A recent updated meta-analysis found no association with the potential for teratogenicity following first-trimester efavirenz exposure. However, because of the low incidence of CNS anomalies in the overall population and relatively small number of exposures in the current literature, continued birth outcomes prospective surveillance is warranted.31 Although the data on the use of efavirenz in pregnancy are reassuring, many experts remain reluctant to consider use of efavirenz in adolescents who are trying to conceive or who are not using effective birth control, so as to avoid the use of efavirenz during the first trimester (the primary period of fetal organogenesis).32 Women of childbearing potential should undergo pregnancy testing before initiation of efavirenz and should be counseled about the potential risk to the fetus and desirability of avoiding pregnancy. Alternate antiretroviral regimens that do not include efavirenz should be strongly considered in women who are planning to become pregnant or who are sexually active and not using effective contraception (if such alternative regimens are acceptable to provider and patient and will not compromise a woman’s health). See Recommendations for Use of Antiretroviral Drugs in Pregnant HIV-1-Infected Women for Maternal Health and Interventions to Reduce Perinatal HIV Transmission in the United States.33
Therapeutic Drug Monitoring
Note: See Role of Therapeutic Drug Monitoring.
In the setting of potential toxicity, it is reasonable for a clinician to use TDM to determine whether the toxicity is due to an efavirenz concentration in excess of the normal therapeutic range.34,35 This is the only setting in which dose reduction would be considered appropriate management of drug toxicity, and even then, it should be used with caution. Also, the Panel recommends TDM when dosing efavirenz in children aged 3 months to <3 years due to variable PK properties in this young age group. An efavirenz concentration, preferably a trough, measured 2 weeks after initiation, and consultation with an expert, is recommended for dose adjustment. Long-term HIV RNA suppression has been associated with maintenance of trough efavirenz concentrations greater than 1000 ng/mL in adults.12 In addition, some experts would measure efavirenz concentrations at age 3 years for potential dose adjustment if dosing was initiated at age <3 years using investigational dose recommendations.
- Saitoh A, Fletcher CV, Brundage R, et al. Efavirenz pharmacokinetics in HIV-1-infected children are associated with CYP2B6-G516T polymorphism. J Acquir Immune Defic Syndr. 2007;45(3):280-285. Available at http://www.ncbi.nlm.nih.gov/pubmed/17356468.
- Puthanakit T, Tanpaiboon P, Aurpibul L, Cressey TR, Sirisanthana V. Plasma efavirenz concentrations and the association with CYP2B6-516G >T polymorphism in HIV-infected Thai children. Antivir Ther. 2009;14(3):315-320. Available at http://www.ncbi.nlm.nih.gov/pubmed/19474465.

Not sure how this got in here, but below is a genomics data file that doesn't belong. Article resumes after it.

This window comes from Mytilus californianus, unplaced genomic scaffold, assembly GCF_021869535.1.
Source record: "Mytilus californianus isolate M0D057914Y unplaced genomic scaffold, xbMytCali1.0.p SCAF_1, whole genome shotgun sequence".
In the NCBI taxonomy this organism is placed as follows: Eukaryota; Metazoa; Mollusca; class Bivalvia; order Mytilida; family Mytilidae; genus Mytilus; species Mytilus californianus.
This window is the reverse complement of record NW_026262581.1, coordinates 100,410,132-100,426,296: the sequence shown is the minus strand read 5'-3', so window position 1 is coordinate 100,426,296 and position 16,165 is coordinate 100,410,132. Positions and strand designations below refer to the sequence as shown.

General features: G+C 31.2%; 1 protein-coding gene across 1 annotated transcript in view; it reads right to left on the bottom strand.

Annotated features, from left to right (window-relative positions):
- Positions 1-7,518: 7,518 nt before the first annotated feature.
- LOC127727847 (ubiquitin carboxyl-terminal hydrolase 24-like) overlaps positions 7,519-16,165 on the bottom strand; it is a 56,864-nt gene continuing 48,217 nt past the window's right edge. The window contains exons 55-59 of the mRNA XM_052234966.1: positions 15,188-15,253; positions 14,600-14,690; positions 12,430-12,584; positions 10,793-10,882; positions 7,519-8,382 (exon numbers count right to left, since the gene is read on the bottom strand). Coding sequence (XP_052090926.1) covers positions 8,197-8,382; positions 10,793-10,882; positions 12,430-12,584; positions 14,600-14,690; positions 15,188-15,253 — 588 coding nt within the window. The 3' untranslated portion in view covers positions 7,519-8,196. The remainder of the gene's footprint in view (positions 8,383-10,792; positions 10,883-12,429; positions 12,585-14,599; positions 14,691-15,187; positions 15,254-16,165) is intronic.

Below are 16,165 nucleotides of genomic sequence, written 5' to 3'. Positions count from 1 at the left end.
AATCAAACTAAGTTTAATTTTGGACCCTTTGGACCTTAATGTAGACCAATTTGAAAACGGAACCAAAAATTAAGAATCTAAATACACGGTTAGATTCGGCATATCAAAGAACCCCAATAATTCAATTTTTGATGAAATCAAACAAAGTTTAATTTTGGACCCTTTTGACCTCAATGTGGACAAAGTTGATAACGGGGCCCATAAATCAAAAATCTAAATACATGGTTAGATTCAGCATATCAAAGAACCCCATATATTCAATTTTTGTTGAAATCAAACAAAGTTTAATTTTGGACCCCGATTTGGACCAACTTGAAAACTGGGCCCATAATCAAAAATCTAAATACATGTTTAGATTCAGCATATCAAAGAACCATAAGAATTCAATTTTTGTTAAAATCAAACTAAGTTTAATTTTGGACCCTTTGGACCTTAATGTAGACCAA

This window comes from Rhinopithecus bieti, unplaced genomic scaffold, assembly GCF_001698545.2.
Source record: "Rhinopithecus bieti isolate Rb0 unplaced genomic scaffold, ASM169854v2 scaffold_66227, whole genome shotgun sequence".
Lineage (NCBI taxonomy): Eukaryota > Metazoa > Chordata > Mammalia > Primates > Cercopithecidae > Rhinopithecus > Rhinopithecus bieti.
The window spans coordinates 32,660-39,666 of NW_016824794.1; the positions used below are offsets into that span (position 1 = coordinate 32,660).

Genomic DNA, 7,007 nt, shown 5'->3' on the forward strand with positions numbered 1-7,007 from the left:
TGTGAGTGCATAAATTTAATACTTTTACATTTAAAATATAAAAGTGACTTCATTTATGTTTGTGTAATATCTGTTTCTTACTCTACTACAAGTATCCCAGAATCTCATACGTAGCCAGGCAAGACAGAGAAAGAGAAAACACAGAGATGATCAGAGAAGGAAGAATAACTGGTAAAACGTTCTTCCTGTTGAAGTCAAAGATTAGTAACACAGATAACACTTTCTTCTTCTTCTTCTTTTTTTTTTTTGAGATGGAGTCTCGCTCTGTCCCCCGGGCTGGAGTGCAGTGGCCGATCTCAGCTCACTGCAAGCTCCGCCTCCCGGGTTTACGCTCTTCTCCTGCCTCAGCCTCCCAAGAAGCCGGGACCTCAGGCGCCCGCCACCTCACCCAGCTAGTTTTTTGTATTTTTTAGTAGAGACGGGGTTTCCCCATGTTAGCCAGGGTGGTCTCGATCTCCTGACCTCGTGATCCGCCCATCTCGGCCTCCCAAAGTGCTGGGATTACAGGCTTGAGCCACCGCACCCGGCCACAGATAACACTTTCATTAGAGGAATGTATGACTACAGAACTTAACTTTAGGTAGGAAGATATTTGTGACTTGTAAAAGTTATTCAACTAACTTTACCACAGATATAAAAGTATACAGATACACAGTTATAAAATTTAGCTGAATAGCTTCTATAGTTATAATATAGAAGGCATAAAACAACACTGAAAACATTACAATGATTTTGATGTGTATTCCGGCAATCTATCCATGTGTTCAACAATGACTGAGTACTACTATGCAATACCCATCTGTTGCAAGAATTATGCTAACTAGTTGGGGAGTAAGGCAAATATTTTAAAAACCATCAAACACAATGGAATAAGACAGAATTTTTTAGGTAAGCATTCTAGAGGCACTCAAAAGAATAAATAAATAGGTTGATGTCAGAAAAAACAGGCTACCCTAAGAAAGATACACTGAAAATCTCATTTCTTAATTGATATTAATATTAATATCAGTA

- Bolton C, Samson P, Capparelli E, et al. Strong influence of CYP2B6 genotypic polymorphisms on EFV pharmacokinetics in HIV+ children <3 years of age and implications for dosing. CROI Paper #981. Presented at: Conference on Retroviruses and Opportunistic Infections. 2012. Seattle, WA.
- Salem AH, Fletcher CV, Brundage RC. Pharmacometric characterization of efavirenz developmental pharmacokinetics and pharmacogenetics in HIV-infected children. Antimicrob Agents Chemother. 2014;58(1):136-143. Available at http://www.ncbi.nlm.nih.gov/pubmed/24145522.
- Moore CB, Capparelli E, Samson P, Bwakura-Dangarembizi M, et al. CYP2B6 polymorphisms challenge generalized FDA efavirenz dosing guidelines in children <3 years. Presented at: 20th Conference on Retroviruses and Opportunistic Infections. 2014. Boston, MA.
- di Iulio J, Fayet A, Arab-Alameddine M, et al. In vivo analysis of efavirenz metabolism in individuals with impaired CYP2A6 function. Pharmacogenet Genomics. 2009;19(4):300-309. Available at http://www.ncbi.nlm.nih.gov/pubmed/19238117.
- Arab-Alameddine M, Di Iulio J, Buclin T, et al. Pharmacogenetics-based population pharmacokinetic analysis of efavirenz in HIV-1-infected individuals. Clin Pharmacol Ther. 2009;85(5):485-494. Available at http://www.ncbi.nlm.nih.gov/pubmed/19225447.
- Mutwa PR, Fillekes Q, Malgaz M, et al. Mid-dosing interval efavirenz plasma concentrations in HIV-1-infected children in Rwanda: treatment efficacy, tolerability, adherence, and the influence of CYP2B6 polymorphisms. J Acquir Immune Defic Syndr. 2012;60(4):400-404. Available at http://www.ncbi.nlm.nih.gov/pubmed/22481606.
- Gandhi M, Greenblatt RM, Bacchetti P, et al. A single-nucleotide polymorphism in CYP2B6 leads to >3-fold increases in efavirenz concentrations in plasma and hair among HIV-infected women. J Infect Dis. 2012;206(9):1453-1461. Available at http://www.ncbi.nlm.nih.gov/pubmed/22927450.
- Holzinger ER, Grady B, Ritchie MD, et al. Genome-wide association study of plasma efavirenz pharmacokinetics in AIDS Clinical Trials Group protocols implicates several CYP2B6 variants. Pharmacogenet Genomics. 2012;22(12):858-867. Available at http://www.ncbi.nlm.nih.gov/pubmed/23080225.
- Capparelli E, Rochon-Duck M, Robbins B, et al. Age-related pharmacokinetics of efavirenz solution. 16th Conference on Retroviruses and Opportunistic Infections (CROI); February 8-11, 2009; Montréal, Canada.